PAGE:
For what it's worth, I didn't read any racial tone into Kuki's orignal post. The Celebrity cruise (Constellation) I took in Jan of 2003 had the most impressive and elegant decor, food and service I've experienced on a ship. It was round-trip from San Juan, and it did offer big last-minute discounts to locals. A few passengers seemed a little put out to find themselves on a ship with about a third of their fellows being Spanish-speaking, but I neither heard of nor observed any incidents of untoward behavior.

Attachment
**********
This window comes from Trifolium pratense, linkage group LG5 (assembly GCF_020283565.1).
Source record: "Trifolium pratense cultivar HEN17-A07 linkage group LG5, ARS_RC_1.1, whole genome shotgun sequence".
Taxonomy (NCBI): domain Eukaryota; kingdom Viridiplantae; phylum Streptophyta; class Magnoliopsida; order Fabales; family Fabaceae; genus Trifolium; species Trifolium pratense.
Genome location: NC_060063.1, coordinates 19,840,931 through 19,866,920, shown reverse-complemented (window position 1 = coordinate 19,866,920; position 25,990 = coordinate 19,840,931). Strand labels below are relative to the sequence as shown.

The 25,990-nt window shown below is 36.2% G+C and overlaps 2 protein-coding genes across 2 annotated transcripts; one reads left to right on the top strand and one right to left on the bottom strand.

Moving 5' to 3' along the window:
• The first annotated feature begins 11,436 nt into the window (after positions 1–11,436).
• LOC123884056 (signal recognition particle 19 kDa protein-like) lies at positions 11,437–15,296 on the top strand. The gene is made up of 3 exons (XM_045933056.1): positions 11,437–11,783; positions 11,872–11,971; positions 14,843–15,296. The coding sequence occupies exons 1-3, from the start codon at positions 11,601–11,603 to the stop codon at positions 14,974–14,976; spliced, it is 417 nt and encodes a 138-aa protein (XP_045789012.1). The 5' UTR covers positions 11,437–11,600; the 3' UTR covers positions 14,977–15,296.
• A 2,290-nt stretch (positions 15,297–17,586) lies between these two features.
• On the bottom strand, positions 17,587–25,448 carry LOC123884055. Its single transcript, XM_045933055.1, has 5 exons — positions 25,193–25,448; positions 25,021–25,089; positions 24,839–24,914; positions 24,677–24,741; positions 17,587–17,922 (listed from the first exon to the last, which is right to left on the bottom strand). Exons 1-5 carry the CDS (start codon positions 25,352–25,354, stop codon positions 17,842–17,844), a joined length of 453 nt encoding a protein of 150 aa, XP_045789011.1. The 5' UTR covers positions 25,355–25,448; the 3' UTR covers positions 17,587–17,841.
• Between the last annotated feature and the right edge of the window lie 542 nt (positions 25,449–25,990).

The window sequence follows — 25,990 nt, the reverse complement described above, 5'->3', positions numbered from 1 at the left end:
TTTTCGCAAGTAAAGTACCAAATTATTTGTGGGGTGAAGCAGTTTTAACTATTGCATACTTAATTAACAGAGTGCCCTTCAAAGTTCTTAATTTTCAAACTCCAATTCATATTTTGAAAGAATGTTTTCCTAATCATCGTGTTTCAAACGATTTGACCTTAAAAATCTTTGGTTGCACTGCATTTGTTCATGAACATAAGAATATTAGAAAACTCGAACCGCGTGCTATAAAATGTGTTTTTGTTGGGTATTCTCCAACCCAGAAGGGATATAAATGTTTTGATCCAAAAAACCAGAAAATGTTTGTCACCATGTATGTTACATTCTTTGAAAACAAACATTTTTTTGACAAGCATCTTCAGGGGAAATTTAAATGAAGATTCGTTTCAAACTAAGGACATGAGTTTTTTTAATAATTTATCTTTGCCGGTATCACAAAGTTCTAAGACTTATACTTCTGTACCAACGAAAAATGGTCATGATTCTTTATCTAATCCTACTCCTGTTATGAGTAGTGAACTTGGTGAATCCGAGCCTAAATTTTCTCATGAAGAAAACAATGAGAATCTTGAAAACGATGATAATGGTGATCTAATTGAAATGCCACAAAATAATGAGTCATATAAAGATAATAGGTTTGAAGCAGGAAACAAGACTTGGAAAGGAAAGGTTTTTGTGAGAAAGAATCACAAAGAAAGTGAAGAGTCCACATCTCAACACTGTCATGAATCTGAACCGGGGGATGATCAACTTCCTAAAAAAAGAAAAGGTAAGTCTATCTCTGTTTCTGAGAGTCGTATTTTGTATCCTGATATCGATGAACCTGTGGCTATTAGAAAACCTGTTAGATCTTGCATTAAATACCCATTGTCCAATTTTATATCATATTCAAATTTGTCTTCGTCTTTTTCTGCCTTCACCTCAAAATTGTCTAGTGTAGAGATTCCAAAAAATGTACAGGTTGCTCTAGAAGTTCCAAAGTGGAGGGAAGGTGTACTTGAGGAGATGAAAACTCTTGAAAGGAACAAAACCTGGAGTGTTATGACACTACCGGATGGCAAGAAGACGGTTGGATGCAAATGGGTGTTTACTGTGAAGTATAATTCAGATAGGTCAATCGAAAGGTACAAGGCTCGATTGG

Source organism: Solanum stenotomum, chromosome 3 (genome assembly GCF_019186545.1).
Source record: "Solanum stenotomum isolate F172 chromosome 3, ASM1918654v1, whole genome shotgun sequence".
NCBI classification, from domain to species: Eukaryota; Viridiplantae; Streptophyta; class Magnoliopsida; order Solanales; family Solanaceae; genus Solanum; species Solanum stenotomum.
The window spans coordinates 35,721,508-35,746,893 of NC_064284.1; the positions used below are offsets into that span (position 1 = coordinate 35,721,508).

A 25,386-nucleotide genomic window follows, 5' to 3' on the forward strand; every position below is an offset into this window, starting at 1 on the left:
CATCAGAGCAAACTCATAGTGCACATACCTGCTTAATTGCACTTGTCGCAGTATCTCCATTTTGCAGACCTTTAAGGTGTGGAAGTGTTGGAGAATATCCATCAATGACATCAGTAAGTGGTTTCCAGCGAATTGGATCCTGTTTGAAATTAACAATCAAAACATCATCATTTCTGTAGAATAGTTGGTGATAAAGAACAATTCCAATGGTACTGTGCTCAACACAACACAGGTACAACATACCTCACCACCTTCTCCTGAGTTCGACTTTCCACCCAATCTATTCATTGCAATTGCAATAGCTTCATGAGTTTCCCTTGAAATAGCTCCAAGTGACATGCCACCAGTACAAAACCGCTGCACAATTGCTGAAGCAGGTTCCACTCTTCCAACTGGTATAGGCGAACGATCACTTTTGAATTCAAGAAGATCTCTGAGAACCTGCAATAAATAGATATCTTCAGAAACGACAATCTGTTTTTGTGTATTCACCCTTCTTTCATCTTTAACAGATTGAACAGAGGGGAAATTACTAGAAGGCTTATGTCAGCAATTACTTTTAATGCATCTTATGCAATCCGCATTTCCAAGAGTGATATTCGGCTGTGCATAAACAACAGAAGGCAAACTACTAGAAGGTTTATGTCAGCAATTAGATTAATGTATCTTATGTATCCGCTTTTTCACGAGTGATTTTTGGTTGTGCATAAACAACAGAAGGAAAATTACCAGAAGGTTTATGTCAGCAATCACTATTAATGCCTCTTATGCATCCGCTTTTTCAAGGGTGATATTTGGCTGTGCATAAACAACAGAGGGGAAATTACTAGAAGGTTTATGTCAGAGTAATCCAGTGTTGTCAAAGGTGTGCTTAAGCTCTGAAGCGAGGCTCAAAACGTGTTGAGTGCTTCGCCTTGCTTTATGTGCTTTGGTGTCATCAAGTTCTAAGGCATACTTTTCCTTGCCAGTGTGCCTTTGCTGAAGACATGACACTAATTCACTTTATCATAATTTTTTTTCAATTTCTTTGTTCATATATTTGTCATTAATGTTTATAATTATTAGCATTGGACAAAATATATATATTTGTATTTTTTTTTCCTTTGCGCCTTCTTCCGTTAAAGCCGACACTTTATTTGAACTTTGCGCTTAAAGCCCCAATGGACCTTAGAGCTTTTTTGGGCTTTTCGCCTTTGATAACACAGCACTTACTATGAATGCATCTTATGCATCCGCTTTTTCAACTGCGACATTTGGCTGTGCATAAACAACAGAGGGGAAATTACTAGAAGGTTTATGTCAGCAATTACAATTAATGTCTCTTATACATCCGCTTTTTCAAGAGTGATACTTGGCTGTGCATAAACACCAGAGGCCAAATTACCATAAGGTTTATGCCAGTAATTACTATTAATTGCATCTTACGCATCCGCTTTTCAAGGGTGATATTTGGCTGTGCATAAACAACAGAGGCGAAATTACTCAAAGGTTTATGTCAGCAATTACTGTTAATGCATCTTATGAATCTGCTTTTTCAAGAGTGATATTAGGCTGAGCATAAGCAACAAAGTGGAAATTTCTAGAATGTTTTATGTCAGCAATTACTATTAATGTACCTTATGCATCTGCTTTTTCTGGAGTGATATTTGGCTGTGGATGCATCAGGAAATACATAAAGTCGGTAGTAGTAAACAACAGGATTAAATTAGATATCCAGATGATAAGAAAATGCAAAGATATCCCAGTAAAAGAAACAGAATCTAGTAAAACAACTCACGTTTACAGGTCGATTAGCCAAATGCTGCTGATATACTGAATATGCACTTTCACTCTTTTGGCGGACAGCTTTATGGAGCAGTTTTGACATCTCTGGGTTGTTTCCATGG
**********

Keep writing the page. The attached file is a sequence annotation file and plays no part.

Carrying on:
And now, a QUESTION...for Kuki, or Paul, or Anne, or Jim, or whoever has an answer: I know that many airlines develop "no-fly" lists (separate from US gov't security lists) of drunken jerks they don't ever want as customers again; do cruise lines do the same thing, as in a "no-sail" list? And if not, why not?
(Of course, cruise lines are at a disadvantage in this regard, since only about 10% of Americans have ever set foot on a cruise ship. That leaves an awful lot of drunken jerks that cruise lines haven't met yet. Maybe, if it wouldn't be considered too great an invasion of privacy, they could ask the airlines if they might have a peek at THEIR drunken jerk lists, which presumably cover a lot more of the population.)